So, is the number on the scale worth all this potential stress?
The answer is, no. Sure it's an amazing tool and can absolutely be used, but it doesn't always tell the whole truth. The number on the scale is just that, a number, it doesn't necessarily paint the best picture of what is happening internally. Especially if we've been adhering to a nourish and movement plan. It is also important to add that there is a difference between body weight and fat weight.
We wanted to break down a few common myths and why you shouldn't always rely on the number on the scale.
Myth #1: You lose a lot of body fat overnight.
Many individuals weigh themselves in the morning, and when they step on the scale they are amazed to see they lost 5 pounds. Our mind instinctively thinks, "yay I've lost 5 points of fats"! But, this rapid decrease in weight is most likely attributed to water loss. Of course, over time fat loss occurs, but when we drastically see the weight reduction overnight, it's typically the loss of water weight and not a result of drastic fat loss. We lose water a few different ways, insensible perspiration (water loss through the skin, not visible), breathing, sweating, and excretions. About 15% of our water loss is due to insensible perspiration and about 2550mL of water is lost daily. Just think it, our body is made up of about 45-75% water.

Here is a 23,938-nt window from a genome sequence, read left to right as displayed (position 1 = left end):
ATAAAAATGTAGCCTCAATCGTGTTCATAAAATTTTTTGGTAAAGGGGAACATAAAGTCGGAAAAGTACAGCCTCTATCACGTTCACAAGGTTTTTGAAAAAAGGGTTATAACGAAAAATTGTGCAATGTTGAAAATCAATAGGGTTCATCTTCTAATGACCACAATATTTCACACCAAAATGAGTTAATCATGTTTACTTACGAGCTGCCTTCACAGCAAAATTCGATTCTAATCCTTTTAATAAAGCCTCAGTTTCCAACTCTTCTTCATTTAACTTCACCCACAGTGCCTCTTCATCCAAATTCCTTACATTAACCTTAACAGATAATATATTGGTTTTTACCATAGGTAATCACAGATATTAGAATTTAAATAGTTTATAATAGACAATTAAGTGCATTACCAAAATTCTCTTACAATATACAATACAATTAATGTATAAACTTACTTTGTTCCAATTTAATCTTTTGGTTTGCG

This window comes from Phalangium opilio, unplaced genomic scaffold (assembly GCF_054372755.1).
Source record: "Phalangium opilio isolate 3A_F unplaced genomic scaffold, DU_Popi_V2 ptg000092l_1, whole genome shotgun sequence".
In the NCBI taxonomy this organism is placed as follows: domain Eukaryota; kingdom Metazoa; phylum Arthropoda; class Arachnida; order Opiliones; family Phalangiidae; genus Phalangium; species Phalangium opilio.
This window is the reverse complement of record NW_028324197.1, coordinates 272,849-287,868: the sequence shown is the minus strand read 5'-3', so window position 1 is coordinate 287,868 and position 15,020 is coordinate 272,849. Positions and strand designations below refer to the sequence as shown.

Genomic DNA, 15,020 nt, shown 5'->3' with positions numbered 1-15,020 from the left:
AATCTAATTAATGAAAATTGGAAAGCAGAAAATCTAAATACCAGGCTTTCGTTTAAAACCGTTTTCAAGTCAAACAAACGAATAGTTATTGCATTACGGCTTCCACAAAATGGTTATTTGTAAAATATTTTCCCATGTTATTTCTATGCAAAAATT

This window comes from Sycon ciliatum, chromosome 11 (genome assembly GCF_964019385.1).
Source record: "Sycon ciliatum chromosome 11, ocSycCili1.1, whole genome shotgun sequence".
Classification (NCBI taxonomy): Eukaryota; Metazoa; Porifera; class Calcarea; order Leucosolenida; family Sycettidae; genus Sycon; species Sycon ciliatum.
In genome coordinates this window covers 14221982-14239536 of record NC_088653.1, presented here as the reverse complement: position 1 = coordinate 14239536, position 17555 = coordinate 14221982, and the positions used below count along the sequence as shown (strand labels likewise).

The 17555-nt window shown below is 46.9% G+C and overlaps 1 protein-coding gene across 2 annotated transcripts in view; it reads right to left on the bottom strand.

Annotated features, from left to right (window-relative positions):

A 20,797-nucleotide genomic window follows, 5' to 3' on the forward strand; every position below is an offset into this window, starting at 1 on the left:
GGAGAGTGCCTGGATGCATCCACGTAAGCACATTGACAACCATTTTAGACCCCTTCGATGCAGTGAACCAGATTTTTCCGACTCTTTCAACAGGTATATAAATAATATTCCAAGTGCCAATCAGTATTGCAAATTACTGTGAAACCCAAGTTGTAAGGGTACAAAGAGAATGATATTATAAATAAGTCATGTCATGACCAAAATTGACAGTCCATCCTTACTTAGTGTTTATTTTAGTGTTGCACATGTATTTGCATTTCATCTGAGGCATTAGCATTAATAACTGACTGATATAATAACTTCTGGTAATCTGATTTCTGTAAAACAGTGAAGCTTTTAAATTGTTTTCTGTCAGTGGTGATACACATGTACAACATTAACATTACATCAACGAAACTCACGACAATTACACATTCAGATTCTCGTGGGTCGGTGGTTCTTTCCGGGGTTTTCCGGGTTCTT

Myth #2: You can gain a lot of body fat overnight.
This is highly dependent on many factors. Factors include but are not limited to, water retention, how much you consumed during the past hours, what types of food you consumed, what time your last meal was, hormone changes, digestive issues, what time you weighed yourself, you've been strength training, the list could go on. Just because the scale is a few pounds different does not mean you gained all of that in fat. It can also be from multiple factors in conjunction. Depending on the circumstances after a few days, you should see your weight level back out. Food for thought, 1 pound of fat equates to about 3,500 calories, so if you did gain 5 pounds of fat overnight that means you would have had to have eaten about 18,000 calories. We need to get out of the mindset that every day our body resets, it doesn't quite work this way. Our bodies don't tell time.